Moderate rebel groups never received the resources they needed to counter more extreme and better-armed opposition elements. Because moderate rebel groups frequently coordinated operations with hardline jihadists, the United States became overly cautious in its distribution of arms and supplies. The moderate rebels saw no problems with their actions; coordinated operations were effective. The United States, however, would do anything to avoid supporting its extremist enemies. Consequently, both CIA and DOD allocated weapons and ammunition too sparsely. Weapons shipments were so small that commanders had to ration ammunition. One of the most trusted commanders received 16 bullets a month per fighter. Another received less than three-dozen rifles when he asked for more than 1,000. As of January 2015, CIA has stopped shipping arms to all but a few trusted commanders. Rebels report that they get only 5% to 20% of the arms requested from CIA.9 One Defense contractor, Purple Shovel LLC, even tried to sell faulty grenades to the Pentagon in order to fulfill a shipment quota to the Syrian rebels.10 As former US Representative Mike Rogers pointed out, “We didn’t commit to them, so why should we expect them to commit to us?”9

Syria also presents a challenging dilemma when intelligence forces try to vet friendly Syrian rebel groups. If vetting standards are too stringent, the US-backed forces will never reach the strength necessary to rival competing groups in Syria. If vetting standards are too relaxed, the United States risks arming terrorists. To resolve this difficult dilemma, CIA field operatives have largely implemented the system used in Afghanistan: identify one tribal leader who, in turn, will recruit his own fighters. Concerning this method, former CIA operative Patrick Skinner told Newsweek magazine in November 2014: “Syria is a vetting nightmare with no way to discern the loyalties of not only those being vetted but also of those bringing the people to our attention.” The practical effect of this vetting problem has been to make the Pentagon and CIA more reluctant to give full support to moderate opposition groups.11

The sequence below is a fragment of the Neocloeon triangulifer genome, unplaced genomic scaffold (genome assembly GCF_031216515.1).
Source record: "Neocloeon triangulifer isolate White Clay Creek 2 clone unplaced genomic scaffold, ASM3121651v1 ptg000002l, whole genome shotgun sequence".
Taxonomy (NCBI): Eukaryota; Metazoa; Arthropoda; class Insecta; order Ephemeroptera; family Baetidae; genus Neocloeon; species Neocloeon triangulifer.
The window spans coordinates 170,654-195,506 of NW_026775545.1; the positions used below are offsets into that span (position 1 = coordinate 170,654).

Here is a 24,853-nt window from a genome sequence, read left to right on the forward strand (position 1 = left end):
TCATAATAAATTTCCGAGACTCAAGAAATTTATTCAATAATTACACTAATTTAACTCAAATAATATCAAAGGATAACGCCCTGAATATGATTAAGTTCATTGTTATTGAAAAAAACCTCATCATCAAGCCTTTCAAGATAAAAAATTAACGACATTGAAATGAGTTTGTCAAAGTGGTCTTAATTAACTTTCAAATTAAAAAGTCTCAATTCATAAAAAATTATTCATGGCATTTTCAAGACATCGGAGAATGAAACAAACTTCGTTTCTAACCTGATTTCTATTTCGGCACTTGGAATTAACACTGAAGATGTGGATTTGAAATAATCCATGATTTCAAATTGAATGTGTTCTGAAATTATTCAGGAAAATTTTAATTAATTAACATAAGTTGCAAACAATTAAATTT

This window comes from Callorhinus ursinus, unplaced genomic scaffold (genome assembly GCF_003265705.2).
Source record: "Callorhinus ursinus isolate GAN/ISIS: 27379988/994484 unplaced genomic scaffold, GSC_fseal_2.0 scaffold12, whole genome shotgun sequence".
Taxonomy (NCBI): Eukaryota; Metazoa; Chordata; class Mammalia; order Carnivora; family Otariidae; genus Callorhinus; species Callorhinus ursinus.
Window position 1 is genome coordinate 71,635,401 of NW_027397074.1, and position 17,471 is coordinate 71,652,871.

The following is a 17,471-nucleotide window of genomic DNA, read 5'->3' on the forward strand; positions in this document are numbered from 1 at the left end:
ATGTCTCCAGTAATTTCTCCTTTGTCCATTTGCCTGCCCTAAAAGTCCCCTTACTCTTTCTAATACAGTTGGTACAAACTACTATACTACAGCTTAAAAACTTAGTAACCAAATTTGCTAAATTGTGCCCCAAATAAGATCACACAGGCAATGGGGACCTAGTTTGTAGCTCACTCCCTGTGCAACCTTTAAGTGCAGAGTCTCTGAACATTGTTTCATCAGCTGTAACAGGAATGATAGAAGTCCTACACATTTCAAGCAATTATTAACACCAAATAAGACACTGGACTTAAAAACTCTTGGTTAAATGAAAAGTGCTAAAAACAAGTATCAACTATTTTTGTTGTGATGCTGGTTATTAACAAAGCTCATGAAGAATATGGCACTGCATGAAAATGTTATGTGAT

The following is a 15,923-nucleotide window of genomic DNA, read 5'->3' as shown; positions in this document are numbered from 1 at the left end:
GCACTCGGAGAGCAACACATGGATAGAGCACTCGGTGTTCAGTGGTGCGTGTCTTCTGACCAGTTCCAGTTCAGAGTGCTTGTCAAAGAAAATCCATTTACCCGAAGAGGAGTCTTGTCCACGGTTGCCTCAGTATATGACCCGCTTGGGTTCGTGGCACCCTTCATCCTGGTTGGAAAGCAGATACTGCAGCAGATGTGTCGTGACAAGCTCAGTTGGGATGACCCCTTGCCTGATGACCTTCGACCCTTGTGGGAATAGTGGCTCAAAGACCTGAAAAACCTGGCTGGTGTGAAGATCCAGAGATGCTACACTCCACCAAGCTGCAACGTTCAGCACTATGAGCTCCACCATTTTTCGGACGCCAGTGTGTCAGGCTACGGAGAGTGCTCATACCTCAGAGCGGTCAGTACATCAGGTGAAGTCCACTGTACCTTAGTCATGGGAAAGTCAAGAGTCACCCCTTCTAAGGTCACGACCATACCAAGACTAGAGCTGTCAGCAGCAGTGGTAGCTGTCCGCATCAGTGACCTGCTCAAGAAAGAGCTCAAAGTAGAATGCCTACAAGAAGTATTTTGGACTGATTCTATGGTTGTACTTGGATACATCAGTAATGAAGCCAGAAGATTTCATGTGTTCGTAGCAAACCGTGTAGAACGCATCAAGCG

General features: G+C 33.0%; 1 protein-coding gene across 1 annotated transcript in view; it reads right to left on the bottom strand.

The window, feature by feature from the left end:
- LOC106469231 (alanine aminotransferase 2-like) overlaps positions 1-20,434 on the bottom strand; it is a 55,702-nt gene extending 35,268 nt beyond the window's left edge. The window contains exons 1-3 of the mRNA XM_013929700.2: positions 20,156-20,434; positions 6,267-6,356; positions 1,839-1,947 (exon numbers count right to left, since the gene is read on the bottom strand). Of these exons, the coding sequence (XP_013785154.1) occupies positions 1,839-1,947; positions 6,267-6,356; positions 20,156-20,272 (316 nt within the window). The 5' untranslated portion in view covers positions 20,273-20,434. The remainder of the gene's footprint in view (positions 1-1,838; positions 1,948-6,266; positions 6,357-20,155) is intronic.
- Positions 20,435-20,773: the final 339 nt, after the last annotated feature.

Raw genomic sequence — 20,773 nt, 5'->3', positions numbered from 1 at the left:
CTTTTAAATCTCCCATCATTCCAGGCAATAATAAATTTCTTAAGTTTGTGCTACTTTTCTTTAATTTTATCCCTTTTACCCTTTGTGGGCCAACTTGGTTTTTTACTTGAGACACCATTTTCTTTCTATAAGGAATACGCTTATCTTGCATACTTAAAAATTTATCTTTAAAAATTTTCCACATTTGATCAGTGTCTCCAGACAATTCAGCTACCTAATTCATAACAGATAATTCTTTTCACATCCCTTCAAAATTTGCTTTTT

To make matters worse, U.S.-trained rebels often left their brigades for ideological reasons or financial opportunities. CIA typically paid its fighters $100-$150 a month, with commanders making only slightly more. ISIS and al-Nusra, an Al-Qaeda-backed affiliate, typically pay their fighters twice as much.9 Much of ISIS’ current manpower is composed of fighters from other Syrian rebel groups who joined for financial, not ideological, reasons. Marwan, an ex-moderate rebel commander interviewed in October 2014, told reporters: “I became so frustrated that I reached a point that I was ready last July to pledge allegiance to [ISIS].” He said he changed his mind only when he saw trusted comrades being held by ISIS as “apostates.”12 Additionally, most rebels wanted to fight Assad and viewed him as their biggest enemy. US programs, however, largely ignored this motivation and instead trained groups to fight the Islamic State. This lack of ideological understanding on the part of the United States contributed to a lack of motivation by the troops on the ground.7

Evaluating Opposition Failures

Since October 2014, moderate rebels have expressed concerns about al-Nusra, worried that it was leading the revolution down the wrong path. The United States did nothing in response to this warning.4When the initial Pentagon group of 54 rebels entered the battlefield in July 2015, al-Nusra kidnapped their leader and attacked them. A number of Hazzm fighters were taken hostage and several dozen more joined the ranks of al-Nusra.7 , 5 In May 2014, moderate rebels lost a critical strategic strongpoint in the city of Homs. Since then, US-backed groups have struggled to gain strategic victories while extreme Islamists have made major gains. In September 2015, rebel groups reported that shipments of weapons from the United States have stopped. The US government seems to be faltering in its support for moderate rebel groups. The Pentagon itself has yet to comment on these actions.5